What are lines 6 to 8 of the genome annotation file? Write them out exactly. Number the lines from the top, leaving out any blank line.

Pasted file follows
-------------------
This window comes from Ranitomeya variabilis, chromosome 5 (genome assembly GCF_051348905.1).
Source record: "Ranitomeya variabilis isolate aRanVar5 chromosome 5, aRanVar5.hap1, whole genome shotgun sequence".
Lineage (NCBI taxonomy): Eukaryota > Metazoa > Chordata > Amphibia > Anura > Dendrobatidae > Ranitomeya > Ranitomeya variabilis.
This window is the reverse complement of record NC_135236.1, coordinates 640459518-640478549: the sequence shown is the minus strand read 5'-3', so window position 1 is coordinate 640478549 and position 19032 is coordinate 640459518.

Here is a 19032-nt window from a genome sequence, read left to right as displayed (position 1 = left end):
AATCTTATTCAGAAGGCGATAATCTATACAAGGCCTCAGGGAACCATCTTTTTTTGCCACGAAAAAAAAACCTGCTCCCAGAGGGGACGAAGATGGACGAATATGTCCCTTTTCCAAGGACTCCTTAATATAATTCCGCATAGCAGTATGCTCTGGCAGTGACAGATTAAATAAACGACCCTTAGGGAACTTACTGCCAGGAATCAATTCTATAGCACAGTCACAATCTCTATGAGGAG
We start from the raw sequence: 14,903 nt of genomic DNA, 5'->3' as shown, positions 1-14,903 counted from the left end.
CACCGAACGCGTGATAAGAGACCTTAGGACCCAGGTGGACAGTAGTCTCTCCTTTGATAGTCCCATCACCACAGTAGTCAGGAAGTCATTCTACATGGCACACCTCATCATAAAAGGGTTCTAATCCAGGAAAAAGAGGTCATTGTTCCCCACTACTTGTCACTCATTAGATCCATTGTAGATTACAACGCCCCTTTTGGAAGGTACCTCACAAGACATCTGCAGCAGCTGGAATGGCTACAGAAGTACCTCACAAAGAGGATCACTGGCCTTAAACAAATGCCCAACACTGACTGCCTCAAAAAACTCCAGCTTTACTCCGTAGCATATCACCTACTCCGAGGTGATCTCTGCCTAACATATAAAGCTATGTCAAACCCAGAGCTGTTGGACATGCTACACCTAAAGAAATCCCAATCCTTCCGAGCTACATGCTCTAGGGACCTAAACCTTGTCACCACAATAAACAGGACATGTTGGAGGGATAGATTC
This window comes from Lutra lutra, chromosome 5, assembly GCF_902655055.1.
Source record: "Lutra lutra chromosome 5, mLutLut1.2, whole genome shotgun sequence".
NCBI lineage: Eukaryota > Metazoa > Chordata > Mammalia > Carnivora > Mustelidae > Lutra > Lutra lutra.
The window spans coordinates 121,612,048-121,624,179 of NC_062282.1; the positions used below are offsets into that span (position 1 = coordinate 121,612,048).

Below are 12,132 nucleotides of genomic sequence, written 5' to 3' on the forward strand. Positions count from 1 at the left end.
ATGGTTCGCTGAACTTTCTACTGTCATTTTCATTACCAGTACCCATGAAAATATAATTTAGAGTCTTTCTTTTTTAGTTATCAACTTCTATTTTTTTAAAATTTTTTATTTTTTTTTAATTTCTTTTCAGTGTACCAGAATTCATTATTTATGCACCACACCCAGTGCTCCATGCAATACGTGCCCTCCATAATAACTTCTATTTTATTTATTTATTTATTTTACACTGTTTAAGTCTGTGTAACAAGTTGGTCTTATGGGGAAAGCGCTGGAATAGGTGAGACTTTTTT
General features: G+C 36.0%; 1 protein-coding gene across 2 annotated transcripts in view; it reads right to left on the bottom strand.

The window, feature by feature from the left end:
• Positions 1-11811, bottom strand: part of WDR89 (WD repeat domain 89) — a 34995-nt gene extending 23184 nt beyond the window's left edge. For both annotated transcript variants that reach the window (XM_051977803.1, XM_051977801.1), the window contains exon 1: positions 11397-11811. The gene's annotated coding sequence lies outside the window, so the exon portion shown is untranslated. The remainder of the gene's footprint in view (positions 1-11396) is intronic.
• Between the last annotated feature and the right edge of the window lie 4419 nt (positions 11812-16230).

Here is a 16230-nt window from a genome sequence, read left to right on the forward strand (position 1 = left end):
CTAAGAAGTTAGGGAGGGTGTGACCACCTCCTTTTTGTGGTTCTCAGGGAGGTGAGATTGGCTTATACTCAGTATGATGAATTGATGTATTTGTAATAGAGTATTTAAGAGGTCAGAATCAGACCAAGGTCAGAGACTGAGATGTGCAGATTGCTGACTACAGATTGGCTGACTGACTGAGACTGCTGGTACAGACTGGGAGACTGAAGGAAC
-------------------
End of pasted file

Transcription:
AATCTTATTCAGAAGGCGATAATCTATACAAGGCCTCAGGGAACCATCTTTTTTTGCCACGAAAAAAAAACCTGCTCCCAGAGGGGACGAAGATGGACGAATATGTCCCTTTTCCAAGGACTCCTTAATATAATTCCGCATAGCAGTATGCTCTGGCAGTGACAGATTAAATAAACGACCCTTAGGGAACTTACTGCCAGGAATCAATTCTATAGCACAGTCACAATCTCTATGAGGAG
We start from the raw sequence: 14,903 nt of genomic DNA, 5'->3' as shown, positions 1-14,903 counted from the left end.
CACCGAACGCGTGATAAGAGACCTTAGGACCCAGGTGGACAGTAGTCTCTCCTTTGATAGTCCCATCACCACAGTAGTCAGGAAGTCATTCTACATGGCACACCTCATCATAAAAGGGTTCTAATCCAGGAAAAAGAGGTCATTGTTCCCCACTACTTGTCACTCATTAGATCCATTGTAGATTACAACGCCCCTTTTGGAAGGTACCTCACAAGACATCTGCAGCAGCTGGAATGGCTACAGAAGTACCTCACAAAGAGGATCACTGGCCTTAAACAAATGCCCAACACTGACTGCCTCAAAAAACTCCAGCTTTACTCCGTAGCATATCACCTACTCCGAGGTGATCTCTGCCTAACATATAAAGCTATGTCAAACCCAGAGCTGTTGGACATGCTACACCTAAAGAAATCCCAATCCTTCCGAGCTACATGCTCTAGGGACCTAAACCTTGTCACCACAATAAACAGGACATGTTGGAGGGATAGATTC